Constables were used throughout the Middle Ages in various countries. The name derived from the Byzantine Empire in the 5th century AD. Originally it was known as the Count of the Stable, a person who was responsible for keeping horses in the imperial court.
The title and purpose of the constable evolved. Charlemagne, ruler of the Holy Roman Empire, adopted this name for a position he created. A constable in the Holy Roman Empire had similar duties to a marshal, and was often a high-ranking officer of the army who was responsible for the overseeing of martial laws.
Later, England would have its own. The Norman Conquest of 1066 replaced the laws of the Anglo-Saxons. They also brought the constables who were responsible for the maintenance of the king’s armaments.
Once in England, however, they received another duty. They were in charge of maintaining arms within a village and protecting its citizens.
The role of constable was so great that it became a royal title. The office of Lord High Constable started under King Stephen (1135-1154) of England and King David (1124-1154) of Scotland. Constables under these kings were responsible for the command of the army.
The title was also used in the country’s feudal system. A constable at this level was an officer appointed by the land owners (paid or not paid) to police the peasants working on their land.
The constables under the feudal system were akin to private security. That would change. Under the Assize of Arms of 1252, constables were to be appointed and given the task to organize men in villages to take arm, quell “breaches of the peace” and deliver offenders to a sheriff or reeve. Now, the constable, along with sheriffs and reeves were a part of a law enforcement agency.
The evolution continued. In 1285 King Edward I of England passed a law, Statute of Winchester, which stationed two constables per one-hundred citizens to prevent “defaults in towns and highways.” Their presences were increased throughout the land.
Still, this was not enough to curb the tide of crime. By the 1500s, there were more robbers, thieves and prostitutes in England than anywhere else in Europe (RealPolice.net, 2012).
Watchmen were volunteers. They operated in big cities such as London or on the countryside. They patrolled the streets during the hours of the night. The problem, however, is that they weren’t too concerned with real crimes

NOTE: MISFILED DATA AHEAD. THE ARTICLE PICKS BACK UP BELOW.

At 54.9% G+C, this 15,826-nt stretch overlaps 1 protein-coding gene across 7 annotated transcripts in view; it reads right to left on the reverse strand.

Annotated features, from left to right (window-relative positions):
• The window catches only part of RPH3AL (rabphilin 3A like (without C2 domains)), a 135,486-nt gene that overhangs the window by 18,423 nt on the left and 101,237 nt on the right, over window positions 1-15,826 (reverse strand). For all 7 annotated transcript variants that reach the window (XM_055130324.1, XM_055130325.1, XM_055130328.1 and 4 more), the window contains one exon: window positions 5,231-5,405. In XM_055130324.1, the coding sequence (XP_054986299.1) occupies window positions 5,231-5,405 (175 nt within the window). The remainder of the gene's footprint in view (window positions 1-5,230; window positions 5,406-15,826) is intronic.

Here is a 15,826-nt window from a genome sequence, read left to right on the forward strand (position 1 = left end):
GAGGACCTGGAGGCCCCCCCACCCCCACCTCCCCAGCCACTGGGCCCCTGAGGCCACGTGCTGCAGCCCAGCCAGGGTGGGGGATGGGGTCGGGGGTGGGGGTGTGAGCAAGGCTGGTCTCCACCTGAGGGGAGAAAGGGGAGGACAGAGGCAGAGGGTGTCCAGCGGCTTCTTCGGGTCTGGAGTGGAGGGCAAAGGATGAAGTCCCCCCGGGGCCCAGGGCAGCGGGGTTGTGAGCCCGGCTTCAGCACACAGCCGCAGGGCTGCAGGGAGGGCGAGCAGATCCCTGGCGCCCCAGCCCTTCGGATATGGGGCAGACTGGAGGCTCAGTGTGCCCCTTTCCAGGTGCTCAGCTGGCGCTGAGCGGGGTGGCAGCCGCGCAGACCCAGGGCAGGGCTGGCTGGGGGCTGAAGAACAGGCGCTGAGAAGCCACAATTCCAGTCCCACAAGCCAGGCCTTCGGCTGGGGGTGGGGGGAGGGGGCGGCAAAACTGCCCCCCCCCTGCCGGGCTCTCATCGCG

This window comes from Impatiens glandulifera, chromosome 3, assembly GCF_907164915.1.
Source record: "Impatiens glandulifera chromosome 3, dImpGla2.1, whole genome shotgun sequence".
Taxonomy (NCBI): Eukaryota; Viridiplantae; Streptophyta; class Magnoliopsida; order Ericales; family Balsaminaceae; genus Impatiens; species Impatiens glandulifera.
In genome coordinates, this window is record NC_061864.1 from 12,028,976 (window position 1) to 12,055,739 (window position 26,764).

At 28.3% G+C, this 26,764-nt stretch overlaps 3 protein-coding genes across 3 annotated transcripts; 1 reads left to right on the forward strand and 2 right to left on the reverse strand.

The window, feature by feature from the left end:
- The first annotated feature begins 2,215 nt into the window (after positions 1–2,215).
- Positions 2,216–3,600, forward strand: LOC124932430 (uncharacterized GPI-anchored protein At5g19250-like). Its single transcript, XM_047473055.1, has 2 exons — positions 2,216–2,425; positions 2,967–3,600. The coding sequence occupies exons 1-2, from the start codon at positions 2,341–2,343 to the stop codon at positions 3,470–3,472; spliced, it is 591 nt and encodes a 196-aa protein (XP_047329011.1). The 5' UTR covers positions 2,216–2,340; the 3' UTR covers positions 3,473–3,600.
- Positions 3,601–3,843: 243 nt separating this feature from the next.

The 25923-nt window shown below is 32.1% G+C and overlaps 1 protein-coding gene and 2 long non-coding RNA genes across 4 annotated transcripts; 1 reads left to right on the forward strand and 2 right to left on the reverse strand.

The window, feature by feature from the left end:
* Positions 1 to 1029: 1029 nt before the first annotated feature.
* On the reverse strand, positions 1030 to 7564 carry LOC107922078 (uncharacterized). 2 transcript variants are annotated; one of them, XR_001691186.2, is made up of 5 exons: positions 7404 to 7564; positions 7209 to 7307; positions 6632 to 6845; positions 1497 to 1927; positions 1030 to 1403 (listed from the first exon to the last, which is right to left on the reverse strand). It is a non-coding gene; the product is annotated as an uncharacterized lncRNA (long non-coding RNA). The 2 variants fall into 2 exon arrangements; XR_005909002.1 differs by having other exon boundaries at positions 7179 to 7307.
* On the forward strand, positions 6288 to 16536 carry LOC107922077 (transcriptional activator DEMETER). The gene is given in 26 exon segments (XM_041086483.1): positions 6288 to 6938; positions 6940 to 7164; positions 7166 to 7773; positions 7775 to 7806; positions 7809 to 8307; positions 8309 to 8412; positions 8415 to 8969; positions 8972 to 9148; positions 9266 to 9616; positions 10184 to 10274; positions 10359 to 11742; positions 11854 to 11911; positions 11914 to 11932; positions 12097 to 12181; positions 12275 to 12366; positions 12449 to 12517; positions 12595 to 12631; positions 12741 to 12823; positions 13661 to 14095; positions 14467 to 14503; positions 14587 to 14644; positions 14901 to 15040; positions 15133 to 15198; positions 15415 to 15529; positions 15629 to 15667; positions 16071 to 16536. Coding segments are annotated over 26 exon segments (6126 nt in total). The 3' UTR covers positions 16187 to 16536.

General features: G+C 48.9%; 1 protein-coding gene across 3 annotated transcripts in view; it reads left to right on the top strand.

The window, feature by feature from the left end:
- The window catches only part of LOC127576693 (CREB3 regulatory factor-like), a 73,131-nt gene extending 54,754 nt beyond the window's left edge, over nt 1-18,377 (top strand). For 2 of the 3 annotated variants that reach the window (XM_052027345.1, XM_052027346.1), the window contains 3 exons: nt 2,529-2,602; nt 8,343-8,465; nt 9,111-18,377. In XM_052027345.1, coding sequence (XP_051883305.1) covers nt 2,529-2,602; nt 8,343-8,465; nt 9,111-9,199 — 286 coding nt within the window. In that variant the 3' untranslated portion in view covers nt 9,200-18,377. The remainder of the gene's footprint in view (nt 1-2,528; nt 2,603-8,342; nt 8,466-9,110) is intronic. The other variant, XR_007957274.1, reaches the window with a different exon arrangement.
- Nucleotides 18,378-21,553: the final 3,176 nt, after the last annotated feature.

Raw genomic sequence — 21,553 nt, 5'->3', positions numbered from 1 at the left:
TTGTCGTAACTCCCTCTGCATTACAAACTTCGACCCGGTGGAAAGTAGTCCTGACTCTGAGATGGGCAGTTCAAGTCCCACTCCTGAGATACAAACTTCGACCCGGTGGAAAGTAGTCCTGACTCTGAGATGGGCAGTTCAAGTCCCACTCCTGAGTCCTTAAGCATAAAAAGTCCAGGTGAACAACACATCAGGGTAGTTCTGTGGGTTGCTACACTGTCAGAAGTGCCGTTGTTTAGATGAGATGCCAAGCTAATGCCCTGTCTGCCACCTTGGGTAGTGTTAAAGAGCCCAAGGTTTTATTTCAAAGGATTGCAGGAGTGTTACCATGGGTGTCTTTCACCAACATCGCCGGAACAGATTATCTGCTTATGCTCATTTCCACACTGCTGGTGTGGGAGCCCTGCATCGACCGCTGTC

Despite the formation of professional law enforcement agencies such as the marshals, sheriffs, and constables, crime was still out of control in many European countries. Even the creation of an investigative unit in England called juries (the forerunner to today’s jury system) was not enough.
Watchmen were volunteers. They operated in big cities such as London or on the countryside. They patrolled the streets during the hours of the night. The problem, however, is that they weren’t too concerned with real crimes. Instead, as RealPolice.net points out, their “predominant function of policing became class control.” They weren’t looking for robbers, prostitutes, or murderers; they were keeping an eye on vagrants, vagabonds, immigrants, gypsies, tramps, thieves, and outsiders (RealPolice.net, 2012).
Eventually, Europe, as well as law enforcement, emerged from the Middle Ages. Absolute rulers had their powers curtailed, leading to more democratic governments that were equipped to handle rising crime rates. First, the Renaissance, and then the Age of Enlightenment, changed many things, including the establishment of stronger judicial laws and individual rights.
The Middle Ages may not be seen as an age of established law enforcement; however, some innovation during this era helped set the framework for today’s system.
Sources and Related Articles
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- Medieval Legal History - Law in the Middle Ages
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Side Note: An Unlikely "Hero" of Medieval Law and Order
Law and Order in Medieval Europe had a dark side. Sometimes, the leaders that espoused strong law enforcements were some of the worst offenders. Of all these leaders, one person stood out: Vlad Dracul -- the inspiration for Dracula. While many historians will view him as a sadist, some people within his home country (now located in Romania) claimed he was the greatest leader of all time. To them, his ruthlessness and adherent to enforcing rules was admirable and made his kingdom safe.
Even in his time, other kings and religious leaders (such as the Pope) made him out as a "warrior for God" for battling against the Islamic Ottomans.
Eventually, his crimes against his own people and to those in neighboring kingdoms in Eastern Europe couldn't be ignored for long. He'd later be killed. Still, it took hundred of thousands of people to be impaled (his favorite form of execution), before Europe turned against him.
History of Medieval Europe
© 2015 Dean Traylor